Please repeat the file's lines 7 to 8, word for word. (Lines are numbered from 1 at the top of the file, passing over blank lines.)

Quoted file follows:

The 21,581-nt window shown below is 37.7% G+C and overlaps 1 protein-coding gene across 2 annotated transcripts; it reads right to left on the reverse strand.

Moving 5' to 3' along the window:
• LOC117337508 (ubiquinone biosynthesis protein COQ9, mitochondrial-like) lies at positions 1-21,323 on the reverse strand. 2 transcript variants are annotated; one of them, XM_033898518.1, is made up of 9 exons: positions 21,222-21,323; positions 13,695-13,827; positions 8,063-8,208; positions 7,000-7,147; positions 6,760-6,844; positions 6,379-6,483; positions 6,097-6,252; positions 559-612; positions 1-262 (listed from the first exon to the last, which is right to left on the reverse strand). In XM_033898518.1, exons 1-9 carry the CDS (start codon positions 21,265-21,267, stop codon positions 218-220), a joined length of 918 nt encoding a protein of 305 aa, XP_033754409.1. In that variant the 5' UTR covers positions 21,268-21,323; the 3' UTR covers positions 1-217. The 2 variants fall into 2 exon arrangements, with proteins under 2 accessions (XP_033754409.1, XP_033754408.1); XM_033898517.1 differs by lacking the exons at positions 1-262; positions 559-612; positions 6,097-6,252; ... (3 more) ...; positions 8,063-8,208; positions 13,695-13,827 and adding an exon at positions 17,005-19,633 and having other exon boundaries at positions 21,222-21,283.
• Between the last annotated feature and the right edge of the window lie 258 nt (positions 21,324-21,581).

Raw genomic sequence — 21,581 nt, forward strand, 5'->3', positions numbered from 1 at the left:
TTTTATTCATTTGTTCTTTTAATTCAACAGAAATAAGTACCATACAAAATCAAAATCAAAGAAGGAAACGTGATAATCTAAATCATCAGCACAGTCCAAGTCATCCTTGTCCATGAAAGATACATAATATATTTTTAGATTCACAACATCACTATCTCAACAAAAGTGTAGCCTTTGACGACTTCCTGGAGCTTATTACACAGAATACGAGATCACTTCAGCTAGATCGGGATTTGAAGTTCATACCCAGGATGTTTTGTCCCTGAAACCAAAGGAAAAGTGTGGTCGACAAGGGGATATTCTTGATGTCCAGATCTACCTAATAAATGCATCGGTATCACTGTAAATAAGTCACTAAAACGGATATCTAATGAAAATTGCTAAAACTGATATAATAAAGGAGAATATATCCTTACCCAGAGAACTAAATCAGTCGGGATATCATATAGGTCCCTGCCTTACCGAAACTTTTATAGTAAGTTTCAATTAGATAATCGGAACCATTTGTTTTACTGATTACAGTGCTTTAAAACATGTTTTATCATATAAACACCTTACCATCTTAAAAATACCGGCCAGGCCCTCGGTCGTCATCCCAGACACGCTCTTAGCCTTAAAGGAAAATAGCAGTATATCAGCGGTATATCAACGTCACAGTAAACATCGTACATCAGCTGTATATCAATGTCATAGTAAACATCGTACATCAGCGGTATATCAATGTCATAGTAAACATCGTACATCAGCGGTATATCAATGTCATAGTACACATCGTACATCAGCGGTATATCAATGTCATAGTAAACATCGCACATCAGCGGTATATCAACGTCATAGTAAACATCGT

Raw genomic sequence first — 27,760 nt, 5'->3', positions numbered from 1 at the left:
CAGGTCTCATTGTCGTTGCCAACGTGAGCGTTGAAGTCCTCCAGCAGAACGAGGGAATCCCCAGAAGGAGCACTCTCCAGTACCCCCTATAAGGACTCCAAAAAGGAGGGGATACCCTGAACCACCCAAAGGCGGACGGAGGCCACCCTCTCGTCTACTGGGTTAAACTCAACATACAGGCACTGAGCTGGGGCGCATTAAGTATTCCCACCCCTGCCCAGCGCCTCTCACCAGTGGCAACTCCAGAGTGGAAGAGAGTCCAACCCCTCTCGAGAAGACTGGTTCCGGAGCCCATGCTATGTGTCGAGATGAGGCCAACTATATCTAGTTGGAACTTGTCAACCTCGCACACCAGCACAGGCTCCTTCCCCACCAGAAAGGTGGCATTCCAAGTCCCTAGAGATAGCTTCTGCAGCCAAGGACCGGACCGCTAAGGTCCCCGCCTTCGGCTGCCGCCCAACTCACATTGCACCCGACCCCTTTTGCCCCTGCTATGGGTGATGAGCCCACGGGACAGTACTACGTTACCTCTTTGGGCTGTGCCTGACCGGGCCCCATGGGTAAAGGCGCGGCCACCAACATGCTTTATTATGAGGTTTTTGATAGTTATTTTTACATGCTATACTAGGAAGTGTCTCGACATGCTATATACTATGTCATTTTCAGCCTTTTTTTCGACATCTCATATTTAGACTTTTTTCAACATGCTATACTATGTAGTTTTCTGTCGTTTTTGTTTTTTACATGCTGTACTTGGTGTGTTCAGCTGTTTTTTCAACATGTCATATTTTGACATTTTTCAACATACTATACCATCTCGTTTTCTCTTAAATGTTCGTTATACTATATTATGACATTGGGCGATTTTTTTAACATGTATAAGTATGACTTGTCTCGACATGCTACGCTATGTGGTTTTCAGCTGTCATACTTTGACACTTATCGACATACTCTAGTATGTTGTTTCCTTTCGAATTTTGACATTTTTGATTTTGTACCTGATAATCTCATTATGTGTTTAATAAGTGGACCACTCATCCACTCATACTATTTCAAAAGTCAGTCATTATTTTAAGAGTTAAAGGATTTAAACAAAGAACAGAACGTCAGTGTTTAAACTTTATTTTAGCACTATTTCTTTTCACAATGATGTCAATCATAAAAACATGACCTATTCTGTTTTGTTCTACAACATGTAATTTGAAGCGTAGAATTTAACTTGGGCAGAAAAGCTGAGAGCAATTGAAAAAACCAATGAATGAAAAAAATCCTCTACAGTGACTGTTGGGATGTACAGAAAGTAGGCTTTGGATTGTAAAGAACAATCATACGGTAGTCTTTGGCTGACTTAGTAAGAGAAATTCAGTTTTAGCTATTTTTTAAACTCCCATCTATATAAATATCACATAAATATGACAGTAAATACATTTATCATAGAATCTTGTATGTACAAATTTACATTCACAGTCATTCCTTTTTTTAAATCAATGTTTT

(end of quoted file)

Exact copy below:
Raw genomic sequence first — 27,760 nt, 5'->3', positions numbered from 1 at the left:
CAGGTCTCATTGTCGTTGCCAACGTGAGCGTTGAAGTCCTCCAGCAGAACGAGGGAATCCCCAGAAGGAGCACTCTCCAGTACCCCCTATAAGGACTCCAAAAAGGAGGGGATACCCTGAACCACCCAAAGGCGGACGGAGGCCACCCTCTCGTCTACTGGGTTAAACTCAACATACAGGCACTGAGCTGGGGCGCATTAAGTATTCCCACCCCTGCCCAGCGCCTCTCACCAGTGGCAACTCCAGAGTGGAAGAGAGTCCAACCCCTCTCGAGAAGACTGGTTCCGGAGCCCATGCTATGTGTCGAGATGAGGCCAACTATATCTAGTTGGAACTTGTCAACCTCGCACACCAGCACAGGCTCCTTCCCCACCAGAAAGGTGGCATTCCAAGTCCCTAGAGATAGCTTCTGCAGCCAAGGACCGGACCGCTAAGGTCCCCGCCTTCGGCTGCCGCCCAACTCACATTGCACCCGACCCCTTTTGCCCCTGCTATGGGTGATGAGCCCACGGGACAGTACTACGTTACCTCTTTGGGCTGTGCCTGACCGGGCCCCATGGGTAAAGGCGCGGCCACCAACATGCTTTATTATGAGGTTTTTGATAGTTATTTTTACATGCTATACTAGGAAGTGTCTCGACATGCTATATACTATGTCATTTTCAGCCTTTTTTTCGACATCTCATATTTAGACTTTTTTCAACATGCTATACTATGTAGTTTTCTGTCGTTTTTGTTTTTTACATGCTGTACTTGGTGTGTTCAGCTGTTTTTTCAACATGTCATATTTTGACATTTTTCAACATACTATACCATCTCGTTTTCTCTTAAATGTTCGTTATACTATATTATGACATTGGGCGATTTTTTTAACATGTATAAGTATGACTTGTCTCGACATGCTACGCTATGTGGTTTTCAGCTGTCATACTTTGACACTTATCGACATACTCTAGTATGTTGTTTCCTTTCGAATTTTGACATTTTTGATTTTGTACCTGATAATCTCATTATGTGTTTAATAAGTGGACCACTCATCCACTCATACTATTTCAAAAGTCAGTCATTATTTTAAGAGTTAAAGGATTTAAACAAAGAACAGAACGTCAGTGTTTAAACTTTATTTTAGCACTATTTCTTTTCACAATGATGTCAATCATAAAAACATGACCTATTCTGTTTTGTTCTACAACATGTAATTTGAAGCGTAGAATTTAACTTGGGCAGAAAAGCTGAGAGCAATTGAAAAAACCAATGAATGAAAAAAATCCTCTACAGTGACTGTTGGGATGTACAGAAAGTAGGCTTTGGATTGTAAAGAACAATCATACGGTAGTCTTTGGCTGACTTAGTAAGAGAAATTCAGTTTTAGCTATTTTTTAAACTCCCATCTATATAAATATCACATAAATATGACAGTAAATACATTTATCATAGAATCTTGTATGTACAAATTTACATTCACAGTCATTCCTTTTTTTAAATCAATGTTTT